ABC Opposing Construction Ergonomics Standard, OSHA Reform BIlls

Associated Builders and Contractors, the national association of 24,000 merit shop construction firms, testified May 1 at an ANSI accredited standards committee appeal hearing that the ANSI A 10.40 standard, Reduction of Musculoskeletal Problems in Construction, should not go forward. The American Subcontractors Association also testified against the ergonomics standard. The ANSI A10 Committee for Construction and Demolition Operations adopted the standard earlier this year; it would require employers to assess ergonomic risks of job-site tasks, implement solutions for those risks, and have ergonomics experts at their sites.

ABC's Director of Safety, Chris Williams (cwilliams@abc.org) testified there is no scientific basis that supports writing an ergonomics standard for the construction industry and said the proposed standard "is not based on good data, good science, or sound technology." He testified that the ANSI committee did not adequately establish a causal relationship between specific injuries and the work being performed. "None of the studies considered or attempted to draw a correlation between any specific category of work-related injury that may be occurring in the construction industry and the specfic remedial actions that, if taken, would prevent such injuries from occurring," Williams said.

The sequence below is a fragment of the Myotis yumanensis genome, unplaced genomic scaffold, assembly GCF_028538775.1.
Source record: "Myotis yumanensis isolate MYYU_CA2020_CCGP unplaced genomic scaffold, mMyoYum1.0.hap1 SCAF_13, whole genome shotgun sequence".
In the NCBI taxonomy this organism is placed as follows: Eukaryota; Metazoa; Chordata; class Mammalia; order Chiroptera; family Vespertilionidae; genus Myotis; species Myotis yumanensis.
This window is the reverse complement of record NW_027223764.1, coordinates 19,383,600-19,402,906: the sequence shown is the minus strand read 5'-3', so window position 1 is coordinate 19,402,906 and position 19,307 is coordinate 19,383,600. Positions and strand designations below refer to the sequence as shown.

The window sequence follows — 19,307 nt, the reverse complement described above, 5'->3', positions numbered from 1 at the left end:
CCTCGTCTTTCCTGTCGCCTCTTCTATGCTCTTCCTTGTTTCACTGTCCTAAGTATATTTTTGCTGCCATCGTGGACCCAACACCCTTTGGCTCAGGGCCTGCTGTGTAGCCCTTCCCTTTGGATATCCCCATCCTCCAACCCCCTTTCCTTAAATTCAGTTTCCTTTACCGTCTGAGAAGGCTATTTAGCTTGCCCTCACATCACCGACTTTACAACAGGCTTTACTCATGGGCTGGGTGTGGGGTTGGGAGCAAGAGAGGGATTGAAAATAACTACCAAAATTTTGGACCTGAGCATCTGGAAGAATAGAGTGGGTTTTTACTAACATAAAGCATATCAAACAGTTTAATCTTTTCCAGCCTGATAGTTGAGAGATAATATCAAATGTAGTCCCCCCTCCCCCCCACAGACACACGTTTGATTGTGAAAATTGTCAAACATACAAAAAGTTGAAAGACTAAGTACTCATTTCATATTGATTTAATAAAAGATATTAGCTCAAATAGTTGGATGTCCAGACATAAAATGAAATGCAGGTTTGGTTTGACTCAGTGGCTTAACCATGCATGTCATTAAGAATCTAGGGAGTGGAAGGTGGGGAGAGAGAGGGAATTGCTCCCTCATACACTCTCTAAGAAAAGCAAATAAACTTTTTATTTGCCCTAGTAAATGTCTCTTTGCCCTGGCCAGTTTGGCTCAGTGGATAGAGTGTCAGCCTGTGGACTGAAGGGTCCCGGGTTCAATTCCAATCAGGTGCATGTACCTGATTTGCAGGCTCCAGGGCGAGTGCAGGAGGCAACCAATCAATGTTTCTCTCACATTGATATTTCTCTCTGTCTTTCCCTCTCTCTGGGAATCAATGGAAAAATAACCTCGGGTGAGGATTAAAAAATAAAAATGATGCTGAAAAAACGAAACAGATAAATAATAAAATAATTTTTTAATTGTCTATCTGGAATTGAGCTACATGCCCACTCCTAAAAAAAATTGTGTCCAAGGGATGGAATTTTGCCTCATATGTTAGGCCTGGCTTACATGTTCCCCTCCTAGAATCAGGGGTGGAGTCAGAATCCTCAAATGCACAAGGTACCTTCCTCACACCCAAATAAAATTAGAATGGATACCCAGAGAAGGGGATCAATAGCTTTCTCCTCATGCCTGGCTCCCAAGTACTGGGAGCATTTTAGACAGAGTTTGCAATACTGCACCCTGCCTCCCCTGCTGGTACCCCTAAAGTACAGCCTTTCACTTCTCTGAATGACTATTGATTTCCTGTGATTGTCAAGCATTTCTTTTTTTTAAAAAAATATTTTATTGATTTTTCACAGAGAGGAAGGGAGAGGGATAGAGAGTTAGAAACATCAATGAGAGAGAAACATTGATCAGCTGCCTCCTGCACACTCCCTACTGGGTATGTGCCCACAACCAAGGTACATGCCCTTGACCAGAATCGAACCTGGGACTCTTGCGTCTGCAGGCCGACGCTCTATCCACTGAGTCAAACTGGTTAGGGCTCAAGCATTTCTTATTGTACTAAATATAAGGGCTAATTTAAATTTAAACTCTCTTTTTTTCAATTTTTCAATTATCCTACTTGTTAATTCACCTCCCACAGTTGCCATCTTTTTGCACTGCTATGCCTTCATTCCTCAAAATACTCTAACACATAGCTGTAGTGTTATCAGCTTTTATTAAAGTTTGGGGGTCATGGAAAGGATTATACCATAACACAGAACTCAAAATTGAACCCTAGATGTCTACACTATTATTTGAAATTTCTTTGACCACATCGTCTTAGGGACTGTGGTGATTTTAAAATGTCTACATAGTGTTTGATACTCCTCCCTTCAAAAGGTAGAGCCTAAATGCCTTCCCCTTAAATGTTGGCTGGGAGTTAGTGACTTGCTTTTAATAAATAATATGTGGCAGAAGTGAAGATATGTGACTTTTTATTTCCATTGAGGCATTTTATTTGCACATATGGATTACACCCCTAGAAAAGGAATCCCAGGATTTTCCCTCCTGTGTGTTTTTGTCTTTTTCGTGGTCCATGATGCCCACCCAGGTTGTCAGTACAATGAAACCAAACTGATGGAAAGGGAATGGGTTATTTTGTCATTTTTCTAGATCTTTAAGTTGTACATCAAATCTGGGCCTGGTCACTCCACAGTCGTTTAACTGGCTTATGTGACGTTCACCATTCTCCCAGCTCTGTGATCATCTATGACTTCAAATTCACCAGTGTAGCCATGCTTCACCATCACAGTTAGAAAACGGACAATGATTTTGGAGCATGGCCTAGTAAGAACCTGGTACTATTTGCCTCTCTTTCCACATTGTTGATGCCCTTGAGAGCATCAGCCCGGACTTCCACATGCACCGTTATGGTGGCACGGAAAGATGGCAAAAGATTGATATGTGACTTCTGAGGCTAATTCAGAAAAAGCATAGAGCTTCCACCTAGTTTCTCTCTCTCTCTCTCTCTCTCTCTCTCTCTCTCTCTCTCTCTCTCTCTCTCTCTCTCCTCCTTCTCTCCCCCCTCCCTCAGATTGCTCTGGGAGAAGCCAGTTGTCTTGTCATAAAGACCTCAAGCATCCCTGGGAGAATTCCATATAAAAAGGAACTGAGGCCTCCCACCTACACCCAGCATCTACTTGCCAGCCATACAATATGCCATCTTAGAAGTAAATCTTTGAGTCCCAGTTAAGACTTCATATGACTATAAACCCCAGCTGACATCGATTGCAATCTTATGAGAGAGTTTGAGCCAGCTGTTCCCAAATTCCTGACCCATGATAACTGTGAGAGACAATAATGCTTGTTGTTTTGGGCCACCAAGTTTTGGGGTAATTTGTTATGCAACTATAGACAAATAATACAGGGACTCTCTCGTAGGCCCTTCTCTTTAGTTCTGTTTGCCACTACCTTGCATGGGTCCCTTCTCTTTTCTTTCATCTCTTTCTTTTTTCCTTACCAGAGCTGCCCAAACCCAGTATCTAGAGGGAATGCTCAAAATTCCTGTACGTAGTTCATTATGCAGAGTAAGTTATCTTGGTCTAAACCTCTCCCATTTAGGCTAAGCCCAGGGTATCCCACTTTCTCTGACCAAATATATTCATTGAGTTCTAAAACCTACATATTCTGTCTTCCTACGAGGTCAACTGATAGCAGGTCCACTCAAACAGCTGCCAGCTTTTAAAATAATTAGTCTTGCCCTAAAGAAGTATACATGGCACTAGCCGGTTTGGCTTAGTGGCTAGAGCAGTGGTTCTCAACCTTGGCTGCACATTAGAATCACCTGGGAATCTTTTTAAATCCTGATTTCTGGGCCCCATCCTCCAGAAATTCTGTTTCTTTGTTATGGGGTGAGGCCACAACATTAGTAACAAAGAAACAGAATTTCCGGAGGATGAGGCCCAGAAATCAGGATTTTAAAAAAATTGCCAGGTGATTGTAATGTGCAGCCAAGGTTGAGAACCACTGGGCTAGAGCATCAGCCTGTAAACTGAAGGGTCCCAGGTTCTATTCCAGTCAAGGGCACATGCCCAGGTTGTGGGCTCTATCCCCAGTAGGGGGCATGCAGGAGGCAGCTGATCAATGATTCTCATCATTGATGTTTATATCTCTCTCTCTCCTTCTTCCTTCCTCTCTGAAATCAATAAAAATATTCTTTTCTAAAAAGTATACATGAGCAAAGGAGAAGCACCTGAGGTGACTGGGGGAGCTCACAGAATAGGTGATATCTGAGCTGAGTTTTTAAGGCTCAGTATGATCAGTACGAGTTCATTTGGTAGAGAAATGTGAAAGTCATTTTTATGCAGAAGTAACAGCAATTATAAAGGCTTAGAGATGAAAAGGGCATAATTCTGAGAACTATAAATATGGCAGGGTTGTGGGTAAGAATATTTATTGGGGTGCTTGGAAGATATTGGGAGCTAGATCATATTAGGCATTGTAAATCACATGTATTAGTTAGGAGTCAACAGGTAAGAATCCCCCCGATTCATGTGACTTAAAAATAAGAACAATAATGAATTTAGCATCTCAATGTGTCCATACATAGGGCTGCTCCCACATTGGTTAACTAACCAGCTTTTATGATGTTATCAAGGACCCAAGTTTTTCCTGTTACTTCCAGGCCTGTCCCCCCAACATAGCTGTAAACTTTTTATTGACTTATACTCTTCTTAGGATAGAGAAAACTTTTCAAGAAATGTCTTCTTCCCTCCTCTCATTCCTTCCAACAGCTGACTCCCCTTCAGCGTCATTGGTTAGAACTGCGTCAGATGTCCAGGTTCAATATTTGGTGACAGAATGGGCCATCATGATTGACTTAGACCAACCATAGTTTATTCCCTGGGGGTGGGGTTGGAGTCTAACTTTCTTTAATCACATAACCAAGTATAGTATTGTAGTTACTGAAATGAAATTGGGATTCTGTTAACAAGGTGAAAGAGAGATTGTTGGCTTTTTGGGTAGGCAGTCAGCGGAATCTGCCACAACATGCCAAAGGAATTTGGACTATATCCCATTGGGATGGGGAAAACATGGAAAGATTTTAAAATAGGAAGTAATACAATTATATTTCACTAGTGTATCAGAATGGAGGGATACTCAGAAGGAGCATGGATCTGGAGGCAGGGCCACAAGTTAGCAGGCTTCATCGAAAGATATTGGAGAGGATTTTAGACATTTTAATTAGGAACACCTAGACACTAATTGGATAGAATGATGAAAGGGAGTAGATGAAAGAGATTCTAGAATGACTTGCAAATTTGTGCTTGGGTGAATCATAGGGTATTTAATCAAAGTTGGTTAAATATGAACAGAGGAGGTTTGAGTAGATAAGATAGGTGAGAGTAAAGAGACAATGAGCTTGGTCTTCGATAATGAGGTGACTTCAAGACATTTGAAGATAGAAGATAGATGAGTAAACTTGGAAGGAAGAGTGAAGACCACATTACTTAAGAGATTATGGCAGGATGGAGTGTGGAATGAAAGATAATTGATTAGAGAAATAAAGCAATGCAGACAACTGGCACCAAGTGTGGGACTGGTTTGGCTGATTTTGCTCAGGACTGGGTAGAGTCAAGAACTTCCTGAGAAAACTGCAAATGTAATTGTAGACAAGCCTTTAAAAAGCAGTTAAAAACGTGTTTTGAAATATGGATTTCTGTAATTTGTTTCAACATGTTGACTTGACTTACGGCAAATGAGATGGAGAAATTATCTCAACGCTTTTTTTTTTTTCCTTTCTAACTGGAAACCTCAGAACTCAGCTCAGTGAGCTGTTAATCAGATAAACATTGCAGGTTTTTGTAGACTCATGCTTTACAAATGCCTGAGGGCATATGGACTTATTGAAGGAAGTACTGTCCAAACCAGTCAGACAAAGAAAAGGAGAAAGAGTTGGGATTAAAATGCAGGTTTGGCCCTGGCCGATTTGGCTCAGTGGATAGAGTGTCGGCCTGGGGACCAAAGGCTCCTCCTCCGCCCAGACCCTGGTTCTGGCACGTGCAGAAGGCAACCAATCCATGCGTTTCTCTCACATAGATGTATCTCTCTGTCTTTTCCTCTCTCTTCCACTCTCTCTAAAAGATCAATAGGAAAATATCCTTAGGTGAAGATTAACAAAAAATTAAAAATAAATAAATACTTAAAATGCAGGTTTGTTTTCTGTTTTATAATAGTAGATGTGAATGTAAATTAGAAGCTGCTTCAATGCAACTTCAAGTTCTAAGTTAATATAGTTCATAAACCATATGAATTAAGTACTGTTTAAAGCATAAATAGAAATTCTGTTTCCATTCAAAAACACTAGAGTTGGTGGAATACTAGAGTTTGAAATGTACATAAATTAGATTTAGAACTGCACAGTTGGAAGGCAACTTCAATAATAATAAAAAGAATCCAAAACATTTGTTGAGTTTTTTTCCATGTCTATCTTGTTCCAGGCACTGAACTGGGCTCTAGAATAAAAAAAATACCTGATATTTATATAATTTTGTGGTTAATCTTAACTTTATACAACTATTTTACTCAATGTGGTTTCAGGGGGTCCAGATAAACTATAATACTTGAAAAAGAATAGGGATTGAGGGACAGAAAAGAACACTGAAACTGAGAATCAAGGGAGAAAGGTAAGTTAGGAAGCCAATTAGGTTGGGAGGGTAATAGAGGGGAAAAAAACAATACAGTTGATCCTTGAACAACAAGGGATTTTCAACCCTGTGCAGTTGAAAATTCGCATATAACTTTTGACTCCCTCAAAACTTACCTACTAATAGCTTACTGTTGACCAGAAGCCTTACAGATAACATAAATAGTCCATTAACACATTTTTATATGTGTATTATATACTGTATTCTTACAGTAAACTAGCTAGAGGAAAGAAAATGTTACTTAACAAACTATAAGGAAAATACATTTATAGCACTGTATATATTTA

ABC also is opposing the identical OSHA reform bills filed April 30 by U.S. Sen. Ted Kennedy, D-Mass. and chairman of the Senate Health, Education, Labor and Pensions Committee, and U.S. Rep. Lynn Woolsey, D-Calif., who chairs the Subcommittee on Workforce Protections of the House Education and Labor Committee. Their bills would raise penalties, expand OSHA's jurisdiction to state and federal works not currently covered, and expose employers whose repeated violations lead to serious or fatal worker injuries to criminal charges. Bill Spencer, ABC's vice president of government affairs, said the bills aren't necessary because workplace fatalities are "at the lowest at any time since OSHA has been around. The arbitrarily set, increased penalties in the bill will do nothing but damage the relationship OSHA has cultivated with the employer community to increase the number of company safety programs across the country," Spencer added.

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